Why the Boeing Dreamliner’s batteries burst into flames

Boeing’s Dreamliner is currently grounded due to two of their Li-Ion batteries having burst into flames, one in flight, and another on the ground. Two accidents of the same type in a small fleet is no little matter as an airplane fire can be deadly on the ground or at 50,000 feet.

The fires are particularly bad on the Dreamliner because these lithium batteries control virtually everything that goes on aboard the plane. Even without a fire, when they go out so does virtually every control and sensor. So why did they burn and what has Boeing done to take care of it? The simple reason for the fires is that management chose to use Li-Cobalt oxide batteries, the same Li-battery design that every laptop computer maker had already rejected ten years earlier when laptops using them started busting into flames. This is the battery design that caused Dell and HP to recall every computer with it. Boeing decided that they should use a massive version to control everything on their flagship airplane because it has the highest energy density see graphic below. They figured that operational management would insure safety even without the need to install any cooling or sufficient shielding.

All lithium batteries have a negative electrode (anode) that is mostly lithium. The usual chemistry is lithium metal in a graphite matrix. Lithium metal is light and readily gives off electrons; the graphite makes is somewhat less reactive. The positive electrode (cathode) is typically an oxide of some sort, and here there are options. Most current cell-phone and laptop batteries use some version of manganese nickel oxide as the anode. Lithium atoms in the anode give off electrons, become lithium ions and then travel across to the oxide making a mixed ion oxide that absorbs the electron. The process provides about 4 volts of energy differential per electron transferred. With cobalt oxide, the cathode reaction is more or less CoO2 + Li+ e– —> LiCoO2. Sorry to say this chemistry is very unstable; the oxide itself is unstable, more unstable than MnNi or iron oxide, especially when it is fully charged, and especially when it is warm (40 degrees or warmer) 2CoO2 –> Co2O+1/2O2. Boeing’s safety idea was to control the charge rate in a way that overheating was not supposed to occur.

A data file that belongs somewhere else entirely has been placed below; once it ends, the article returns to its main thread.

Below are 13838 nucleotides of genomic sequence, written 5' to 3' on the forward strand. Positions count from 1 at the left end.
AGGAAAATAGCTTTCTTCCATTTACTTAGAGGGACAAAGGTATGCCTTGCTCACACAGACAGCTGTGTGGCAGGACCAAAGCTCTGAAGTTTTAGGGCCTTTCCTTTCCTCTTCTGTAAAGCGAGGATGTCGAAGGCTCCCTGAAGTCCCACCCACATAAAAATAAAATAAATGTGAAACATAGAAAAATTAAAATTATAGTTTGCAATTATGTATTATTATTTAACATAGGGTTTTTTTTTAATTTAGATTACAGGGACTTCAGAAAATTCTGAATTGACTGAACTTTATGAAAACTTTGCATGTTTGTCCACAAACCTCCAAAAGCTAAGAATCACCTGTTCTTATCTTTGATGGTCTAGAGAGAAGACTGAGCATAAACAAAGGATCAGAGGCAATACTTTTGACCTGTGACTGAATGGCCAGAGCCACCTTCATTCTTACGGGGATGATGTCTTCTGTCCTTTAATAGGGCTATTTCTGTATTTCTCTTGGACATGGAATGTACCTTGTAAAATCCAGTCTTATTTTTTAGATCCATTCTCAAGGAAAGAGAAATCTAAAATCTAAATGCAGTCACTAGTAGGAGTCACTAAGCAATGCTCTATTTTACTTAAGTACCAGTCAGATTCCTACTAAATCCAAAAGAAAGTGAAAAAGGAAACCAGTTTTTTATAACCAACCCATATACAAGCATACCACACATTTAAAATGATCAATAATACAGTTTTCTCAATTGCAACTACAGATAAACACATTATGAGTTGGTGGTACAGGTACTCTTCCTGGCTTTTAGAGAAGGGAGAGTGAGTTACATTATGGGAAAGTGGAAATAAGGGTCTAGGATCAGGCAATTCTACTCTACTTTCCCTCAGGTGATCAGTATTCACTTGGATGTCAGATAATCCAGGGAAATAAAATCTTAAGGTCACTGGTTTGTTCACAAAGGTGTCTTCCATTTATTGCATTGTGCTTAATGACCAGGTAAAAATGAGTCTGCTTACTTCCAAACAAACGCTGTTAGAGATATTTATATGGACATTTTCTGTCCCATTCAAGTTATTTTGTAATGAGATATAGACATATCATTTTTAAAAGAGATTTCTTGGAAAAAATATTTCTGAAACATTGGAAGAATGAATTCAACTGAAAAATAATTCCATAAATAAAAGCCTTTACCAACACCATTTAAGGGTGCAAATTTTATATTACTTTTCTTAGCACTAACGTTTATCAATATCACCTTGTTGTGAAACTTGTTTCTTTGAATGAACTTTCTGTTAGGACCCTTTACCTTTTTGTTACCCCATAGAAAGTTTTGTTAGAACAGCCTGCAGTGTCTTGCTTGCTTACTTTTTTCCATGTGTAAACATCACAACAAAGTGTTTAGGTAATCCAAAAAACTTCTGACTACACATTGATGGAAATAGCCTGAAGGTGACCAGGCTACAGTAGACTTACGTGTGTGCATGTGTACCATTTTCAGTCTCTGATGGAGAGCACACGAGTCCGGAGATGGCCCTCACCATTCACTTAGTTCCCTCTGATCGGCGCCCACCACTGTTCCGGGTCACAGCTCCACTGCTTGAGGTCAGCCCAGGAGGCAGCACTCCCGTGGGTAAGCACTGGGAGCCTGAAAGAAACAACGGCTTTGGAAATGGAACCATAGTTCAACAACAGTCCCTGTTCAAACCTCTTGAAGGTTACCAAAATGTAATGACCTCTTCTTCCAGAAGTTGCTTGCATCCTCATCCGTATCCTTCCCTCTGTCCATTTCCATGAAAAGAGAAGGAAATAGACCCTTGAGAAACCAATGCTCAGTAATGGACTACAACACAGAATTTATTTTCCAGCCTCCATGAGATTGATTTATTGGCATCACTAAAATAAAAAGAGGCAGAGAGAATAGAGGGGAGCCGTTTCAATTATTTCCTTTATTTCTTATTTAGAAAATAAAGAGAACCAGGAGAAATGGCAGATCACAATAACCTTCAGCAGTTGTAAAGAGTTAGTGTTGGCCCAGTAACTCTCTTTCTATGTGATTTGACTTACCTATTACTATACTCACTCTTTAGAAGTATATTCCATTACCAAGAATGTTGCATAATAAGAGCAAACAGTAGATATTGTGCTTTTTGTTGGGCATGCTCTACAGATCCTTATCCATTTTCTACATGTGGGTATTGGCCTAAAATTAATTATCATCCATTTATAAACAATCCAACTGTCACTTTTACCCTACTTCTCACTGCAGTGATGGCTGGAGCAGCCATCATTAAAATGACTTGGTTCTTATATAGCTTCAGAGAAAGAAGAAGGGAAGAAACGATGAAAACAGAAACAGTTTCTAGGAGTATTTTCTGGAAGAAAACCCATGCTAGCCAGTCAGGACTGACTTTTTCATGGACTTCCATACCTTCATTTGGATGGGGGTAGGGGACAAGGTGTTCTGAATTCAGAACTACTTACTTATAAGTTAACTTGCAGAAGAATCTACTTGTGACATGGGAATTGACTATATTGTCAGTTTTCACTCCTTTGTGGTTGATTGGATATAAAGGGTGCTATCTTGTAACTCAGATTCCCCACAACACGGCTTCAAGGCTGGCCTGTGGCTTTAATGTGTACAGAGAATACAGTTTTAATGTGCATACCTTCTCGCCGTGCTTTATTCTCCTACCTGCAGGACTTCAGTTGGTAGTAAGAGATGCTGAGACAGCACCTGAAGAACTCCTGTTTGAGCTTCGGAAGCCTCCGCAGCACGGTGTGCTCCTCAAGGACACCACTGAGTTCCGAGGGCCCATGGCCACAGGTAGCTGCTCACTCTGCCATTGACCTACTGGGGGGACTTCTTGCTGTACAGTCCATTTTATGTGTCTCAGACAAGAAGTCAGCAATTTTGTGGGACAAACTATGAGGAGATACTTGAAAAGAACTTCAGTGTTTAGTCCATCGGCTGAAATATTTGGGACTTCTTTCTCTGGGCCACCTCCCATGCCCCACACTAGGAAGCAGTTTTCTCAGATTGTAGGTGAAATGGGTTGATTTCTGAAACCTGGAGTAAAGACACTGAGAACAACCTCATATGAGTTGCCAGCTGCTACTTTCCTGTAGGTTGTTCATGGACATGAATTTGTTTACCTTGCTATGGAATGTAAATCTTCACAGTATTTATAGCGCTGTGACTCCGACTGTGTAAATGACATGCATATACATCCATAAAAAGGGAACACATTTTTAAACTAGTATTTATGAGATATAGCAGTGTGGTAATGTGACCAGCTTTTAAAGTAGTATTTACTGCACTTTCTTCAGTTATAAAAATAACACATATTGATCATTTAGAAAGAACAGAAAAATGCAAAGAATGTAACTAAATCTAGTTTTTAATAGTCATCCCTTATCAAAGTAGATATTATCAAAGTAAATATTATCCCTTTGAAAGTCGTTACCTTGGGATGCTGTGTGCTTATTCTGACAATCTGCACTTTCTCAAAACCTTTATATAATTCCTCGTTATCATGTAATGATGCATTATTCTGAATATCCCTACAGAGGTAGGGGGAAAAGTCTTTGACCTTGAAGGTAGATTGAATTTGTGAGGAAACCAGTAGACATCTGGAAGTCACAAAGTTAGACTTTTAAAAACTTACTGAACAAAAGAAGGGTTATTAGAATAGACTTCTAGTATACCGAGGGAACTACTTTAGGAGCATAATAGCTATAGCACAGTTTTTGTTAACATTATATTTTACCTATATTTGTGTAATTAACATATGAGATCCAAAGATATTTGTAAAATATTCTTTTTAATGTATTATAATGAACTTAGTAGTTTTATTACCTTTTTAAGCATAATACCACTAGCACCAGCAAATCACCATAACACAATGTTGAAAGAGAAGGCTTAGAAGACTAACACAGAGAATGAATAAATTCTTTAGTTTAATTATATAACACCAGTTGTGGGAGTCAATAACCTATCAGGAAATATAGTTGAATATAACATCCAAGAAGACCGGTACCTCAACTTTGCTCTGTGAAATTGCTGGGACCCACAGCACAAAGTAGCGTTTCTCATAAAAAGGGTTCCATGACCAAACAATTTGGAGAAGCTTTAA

Despite the controls, it didn’t work for the two Boeing batteries that burst into flames. Perhaps it would have helped to add cooling to reduce the temperature — that’s what’s done in lap-tops and plug-in automobiles — but even with cooling the batteries might have self-destructed due to local heating effects. These batteries were massive, and there is plenty of room for one spot to get hotter than the rest; this seems to have happened in both fires, either as a cause or result. Once the cobalt oxide gets hot and oxygen is released a lithium-oxygen fire can spread to the whole battery, even if the majority is held at a low temperature. If local heating were the cause, no amount of external cooling would have helped.


Something that would have helped was a polymer interlayer separator to keep the unstable cobalt oxide from fueling the fire; there was none. Another option is to use a more-stable cathode like iron phosphate or lithium manganese nickel. As shown in the graphic above, these stable oxides do not have the high power density of Li-cobalt oxide. When the unstable cobalt oxide decomposed there was oxygen, lithium, and heat in one space and none of the fire extinguishers on the planes could put out the fires.